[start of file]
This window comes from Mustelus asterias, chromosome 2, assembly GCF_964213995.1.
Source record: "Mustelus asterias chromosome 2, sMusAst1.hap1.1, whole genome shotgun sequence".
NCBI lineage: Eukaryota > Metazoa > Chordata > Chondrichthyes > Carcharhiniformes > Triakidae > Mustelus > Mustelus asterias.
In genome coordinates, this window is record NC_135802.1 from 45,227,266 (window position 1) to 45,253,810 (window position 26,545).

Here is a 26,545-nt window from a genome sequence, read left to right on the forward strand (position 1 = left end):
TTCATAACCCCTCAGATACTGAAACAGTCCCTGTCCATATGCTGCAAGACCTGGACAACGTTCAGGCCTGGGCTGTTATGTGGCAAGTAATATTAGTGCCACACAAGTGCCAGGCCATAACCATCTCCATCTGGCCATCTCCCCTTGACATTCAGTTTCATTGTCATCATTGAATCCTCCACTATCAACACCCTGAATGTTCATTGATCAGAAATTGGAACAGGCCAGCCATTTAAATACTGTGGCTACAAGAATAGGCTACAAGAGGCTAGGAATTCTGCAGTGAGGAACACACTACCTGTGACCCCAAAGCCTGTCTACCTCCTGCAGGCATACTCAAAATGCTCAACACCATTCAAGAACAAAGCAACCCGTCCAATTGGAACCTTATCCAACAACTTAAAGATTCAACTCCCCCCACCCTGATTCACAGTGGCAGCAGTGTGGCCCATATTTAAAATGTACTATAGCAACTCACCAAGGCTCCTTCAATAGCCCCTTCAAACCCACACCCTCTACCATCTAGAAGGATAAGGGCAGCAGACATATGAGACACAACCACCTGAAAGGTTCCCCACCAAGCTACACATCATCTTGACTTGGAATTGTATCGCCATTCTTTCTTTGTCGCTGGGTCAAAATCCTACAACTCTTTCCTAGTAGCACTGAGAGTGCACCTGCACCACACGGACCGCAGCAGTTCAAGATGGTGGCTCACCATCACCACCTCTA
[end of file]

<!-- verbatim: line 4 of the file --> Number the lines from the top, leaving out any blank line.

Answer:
In genome coordinates, this window is record NC_135802.1 from 45,227,266 (window position 1) to 45,253,810 (window position 26,545).